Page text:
In the following detailed description, numerous specific details are set forth in order to provide a thorough understanding of embodiments. However it will be understood by those of ordinary skill in the art that the embodiments may be practiced without these specific details. In other instances, well-known methods, procedures, components and circuits have not been described in detail so as not to obscure the embodiments.
The system control computer 32 includes a set of modules in communication with each other via electrical and/or data connections 32 a. Data connections 32 a may be direct wired links, or may be fiber optic connections or wireless communication links or the like. In alternative embodiments, the modules of computer system 20 and system control computer 32 may be implemented on the same computer systems or a plurality of computer systems. The modules of system control computer 32 include a CPU module 36 and a pulse generator module 38 that connects to the operator console 12 through a communications link 40. The pulse generator module 38 may alternatively be integrated into the scanner equipment (e.g., resonance assembly 52). It is through link 40 that the system control computer 32 receives commands from the operator to indicate the scan sequence that is to be performed. The pulse generator module 38 operates the system components that play out (i.e., perform) the desired pulse sequence by sending instructions, commands and/or requests describing the timing, strength and shape of the RF pulses and pulse sequences to be produced and the timing and length of the data acquisition window. The pulse generator module 38 connects to a gradient amplifier system 42 and produces data called gradient waveforms which control the timing and shape of the gradient pulses that are to be used during the scan. The pulse generator module 38 may also receive patient data from a physiological acquisition controller 44 that receives signals from a number of different sensors connected to the patient, such as ECG signals from electrodes attached to the patient. The pulse generator module 38 connects to a scan room interface circuit 46 that receives signals from various sensors associated with the condition of the patient and the magnet system. It is also through the scan room interface circuit 46 that a patient positioning system 48 receives commands to move the patient table to the desired position for the scan.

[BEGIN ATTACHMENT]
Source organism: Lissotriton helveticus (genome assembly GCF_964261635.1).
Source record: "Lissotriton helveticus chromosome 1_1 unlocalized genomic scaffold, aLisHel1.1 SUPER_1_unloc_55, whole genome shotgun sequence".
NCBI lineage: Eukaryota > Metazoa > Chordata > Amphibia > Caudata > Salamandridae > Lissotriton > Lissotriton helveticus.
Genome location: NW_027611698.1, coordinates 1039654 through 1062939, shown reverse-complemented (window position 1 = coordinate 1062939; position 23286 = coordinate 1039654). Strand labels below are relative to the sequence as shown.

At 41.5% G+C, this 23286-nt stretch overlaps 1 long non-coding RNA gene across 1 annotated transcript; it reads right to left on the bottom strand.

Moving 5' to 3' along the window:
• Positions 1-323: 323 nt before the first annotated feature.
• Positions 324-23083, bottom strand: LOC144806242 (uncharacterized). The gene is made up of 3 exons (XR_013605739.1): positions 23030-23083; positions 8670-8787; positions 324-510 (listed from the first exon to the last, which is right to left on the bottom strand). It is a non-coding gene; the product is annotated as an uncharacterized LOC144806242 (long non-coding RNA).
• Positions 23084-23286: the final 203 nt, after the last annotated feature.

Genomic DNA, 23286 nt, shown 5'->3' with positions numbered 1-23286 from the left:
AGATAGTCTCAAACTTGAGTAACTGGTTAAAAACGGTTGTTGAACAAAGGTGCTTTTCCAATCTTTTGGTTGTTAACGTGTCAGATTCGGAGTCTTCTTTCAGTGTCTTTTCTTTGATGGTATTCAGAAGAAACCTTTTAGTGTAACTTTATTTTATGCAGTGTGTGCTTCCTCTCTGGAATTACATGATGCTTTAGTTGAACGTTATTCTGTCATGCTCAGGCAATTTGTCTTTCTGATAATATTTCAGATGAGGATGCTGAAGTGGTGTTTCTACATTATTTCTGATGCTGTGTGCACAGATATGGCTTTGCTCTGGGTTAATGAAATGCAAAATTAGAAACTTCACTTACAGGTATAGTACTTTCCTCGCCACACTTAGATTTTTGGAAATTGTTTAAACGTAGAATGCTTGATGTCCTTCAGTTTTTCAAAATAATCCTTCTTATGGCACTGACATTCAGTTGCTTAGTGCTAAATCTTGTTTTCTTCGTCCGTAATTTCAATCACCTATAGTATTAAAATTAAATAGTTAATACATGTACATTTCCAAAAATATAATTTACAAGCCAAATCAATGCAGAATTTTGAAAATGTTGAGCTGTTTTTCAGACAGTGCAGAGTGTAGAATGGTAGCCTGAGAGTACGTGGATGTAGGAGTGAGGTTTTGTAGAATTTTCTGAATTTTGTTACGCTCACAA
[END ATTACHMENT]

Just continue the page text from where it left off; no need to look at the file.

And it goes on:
The gradient waveforms produced by the pulse generator module 38 are applied to gradient amplifier system 42 which is comprised of Gx, Gy and Gz amplifiers. Each gradient amplifier excites a corresponding physical gradient coil in a gradient coil assembly generally designated 50 to produce the magnetic field gradient pulses used for spatially encoding acquired signals. The gradient coil assembly 50 forms part of a resonance assembly 52 that includes a polarizing superconducting magnet 54 and a whole-body RF coil 56, surface or parallel imaging coils 76 or both. The coils 56, 76 of the RF coil assembly may be configured for both transmitting and receiving or for transmit-only or receive-only. A patient or imaging subject 70 may be positioned within a cylindrical patient imaging volume 72 of the magnet assembly 52. A transceiver module 58 in the system control computer 32 produces pulses that are amplified by an RF amplifier 60 and coupled to the RF coils 56, 76 by a transmit/receive switch 62. The resulting signals emitted by the excited nuclei in the patient may be sensed by the same RF coil 56 and coupled through the transmit/receive switch 62 to a preamplifier 64. Alternatively, the signals emitted by the excited nuclei may be sensed by separate receive coils such as parallel or surface coils 76. The amplified MR signals are demodulated, filtered and digitized in the receiver section of the transceiver 58. The transmit/receive switch 62 is controlled by a signal from the pulse generator module 38 to electrically connect the RF amplifier 60 to the RF coil 56 during the transmit mode and to connect the preamplifier 64 to the coil during the receive mode. The transmit/receive switch 62 can also enable a separate RF coil (for example, a parallel or surface coil 76) to be used in either the transmit or receive mode.